Adoption rights a big win for gay Colombians

Bogota celebrates gay pride in 2012
Bogota celebrates gay pride in 2012

[dropcap]O[/dropcap]n Wednesday, Colombia’s Constitutional Court ruled that gay couples can adopt children just like any other couple, as long as all other guidelines are met.

The 6-2 decision, which followed 10 hours of debate, was a landmark for gay rights in Colombia, where couples could previously only adopt if the child was one of the adoptive parent’s biological son or daughter.

“A person’s sexual orientation or gender are not in and of themselves indicative of a lack of moral, physical or mental suitability to adopt,” said María Victoria Calle Correa, chief justice of Colombia’s highest court following the ruling.

The push toward greater legal rights for Colombia’s LGBT community began in 2011, when the Constitutional Court found that gay people lacked the rights to form a family afforded their heterosexual peers. The court ordered the national Congress to correct the situation, but they have been slow to do so.

Gay couples still cannot legally marry in Colombia, for example.

But one condition of the Constitutional Court’s 2011 decision stipulated that gay couples would be allowed to enter into civil unions at the end of 2013 unless Congress acted to legalize full marriage rights.

Congress rejected a bill that year that would have legalized same-sex marriage.

As a result, Colombian couples who have cohabited or can prove that they have been in a relationship for a period of time can enter into a civil union, which provides essentially the same benefits as a marriage.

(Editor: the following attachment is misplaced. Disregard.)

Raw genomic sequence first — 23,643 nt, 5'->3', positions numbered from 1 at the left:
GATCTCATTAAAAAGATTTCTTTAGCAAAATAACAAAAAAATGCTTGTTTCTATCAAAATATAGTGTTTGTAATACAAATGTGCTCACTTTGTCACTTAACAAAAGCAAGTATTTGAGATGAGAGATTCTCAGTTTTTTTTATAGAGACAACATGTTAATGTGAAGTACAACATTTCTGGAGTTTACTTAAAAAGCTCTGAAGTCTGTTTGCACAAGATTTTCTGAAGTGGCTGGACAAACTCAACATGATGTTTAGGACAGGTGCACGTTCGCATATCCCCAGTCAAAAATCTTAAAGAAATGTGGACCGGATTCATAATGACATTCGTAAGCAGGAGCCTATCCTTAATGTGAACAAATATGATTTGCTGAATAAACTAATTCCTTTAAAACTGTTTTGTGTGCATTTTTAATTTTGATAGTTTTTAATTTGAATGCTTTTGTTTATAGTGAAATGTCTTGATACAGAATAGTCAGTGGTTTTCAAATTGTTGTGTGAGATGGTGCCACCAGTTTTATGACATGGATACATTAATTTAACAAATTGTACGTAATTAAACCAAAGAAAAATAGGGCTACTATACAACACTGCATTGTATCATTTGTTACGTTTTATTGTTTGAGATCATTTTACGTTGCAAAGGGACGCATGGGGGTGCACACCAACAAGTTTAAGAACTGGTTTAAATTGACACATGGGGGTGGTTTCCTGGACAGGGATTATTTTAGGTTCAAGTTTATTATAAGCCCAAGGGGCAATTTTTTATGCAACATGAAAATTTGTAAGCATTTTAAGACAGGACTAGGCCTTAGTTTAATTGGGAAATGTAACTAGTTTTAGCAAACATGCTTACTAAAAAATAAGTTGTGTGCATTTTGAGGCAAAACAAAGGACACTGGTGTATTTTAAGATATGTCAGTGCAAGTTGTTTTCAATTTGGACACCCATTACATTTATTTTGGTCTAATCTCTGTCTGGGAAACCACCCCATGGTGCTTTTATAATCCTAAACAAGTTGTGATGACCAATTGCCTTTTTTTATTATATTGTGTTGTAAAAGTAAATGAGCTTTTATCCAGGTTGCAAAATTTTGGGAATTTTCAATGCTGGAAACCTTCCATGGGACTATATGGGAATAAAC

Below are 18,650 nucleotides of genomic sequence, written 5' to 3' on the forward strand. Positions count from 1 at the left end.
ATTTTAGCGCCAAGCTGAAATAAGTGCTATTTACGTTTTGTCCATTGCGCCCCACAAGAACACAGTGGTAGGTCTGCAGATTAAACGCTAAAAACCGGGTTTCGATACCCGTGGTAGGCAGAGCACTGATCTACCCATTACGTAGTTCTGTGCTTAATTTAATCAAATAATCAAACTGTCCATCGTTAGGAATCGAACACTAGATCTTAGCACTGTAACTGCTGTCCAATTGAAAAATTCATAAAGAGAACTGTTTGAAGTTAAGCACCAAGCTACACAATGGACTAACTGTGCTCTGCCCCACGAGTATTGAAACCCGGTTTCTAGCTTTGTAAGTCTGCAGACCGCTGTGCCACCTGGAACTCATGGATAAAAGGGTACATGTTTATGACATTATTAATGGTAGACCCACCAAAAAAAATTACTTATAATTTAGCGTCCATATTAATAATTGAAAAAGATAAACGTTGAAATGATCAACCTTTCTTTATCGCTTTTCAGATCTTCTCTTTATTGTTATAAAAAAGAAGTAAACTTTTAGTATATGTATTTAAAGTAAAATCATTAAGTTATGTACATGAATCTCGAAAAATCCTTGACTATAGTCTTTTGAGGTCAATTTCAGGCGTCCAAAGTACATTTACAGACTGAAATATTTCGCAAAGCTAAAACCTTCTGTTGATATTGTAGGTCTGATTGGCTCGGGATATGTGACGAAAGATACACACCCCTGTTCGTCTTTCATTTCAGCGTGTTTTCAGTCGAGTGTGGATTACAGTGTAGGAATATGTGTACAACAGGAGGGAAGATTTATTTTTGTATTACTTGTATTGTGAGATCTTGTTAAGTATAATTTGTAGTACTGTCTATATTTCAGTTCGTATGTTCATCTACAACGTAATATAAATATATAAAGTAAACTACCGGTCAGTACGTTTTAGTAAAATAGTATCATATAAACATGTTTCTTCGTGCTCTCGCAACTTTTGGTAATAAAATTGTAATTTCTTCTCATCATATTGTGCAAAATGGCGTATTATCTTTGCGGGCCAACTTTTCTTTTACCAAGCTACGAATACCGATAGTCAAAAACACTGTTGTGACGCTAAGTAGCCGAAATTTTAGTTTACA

[quote cite=’Constitutional Court of Colombia’]”Excluding [same-sex] families from being potential adoptive parents would be a limitation on the right of children to have a family.”[/quote]

But allowing LGBT couples to adopt children should help the push to legalize same-sex marriage. If the Court has found that gay couples offer essentially the same family structure as heterosexual couples, it is difficult to argue that they shouldn’t be able to marry in the same way.

“Legal rulings do not recognize the existence of certain types of families, but rather the family itself who demands that society and the State serve to protect their welfare and preservation,” said the National Attorney General’s office in a statement following the Wednesday ruling.

Nonetheless, opponents of the gay rights movement have pledged to appeal the decision, according to the BBC.

But Colombia’s LGBT community responded with celebration on Thursday, counting the ruling as one more victory on the road to full acceptance.

“This ruling is one more step towards ending discrimination,” said Marcela Sánchez, director of Colombia Diversa, an organization that provides support for the nation’s LGBT community and lobbies for gay rights.

Indeed, for gay Colombians and children in need of loving adoptive families, the Constitutional Court’s decision is a monumental shift.

Read the court’s full decision here (in Spanish).


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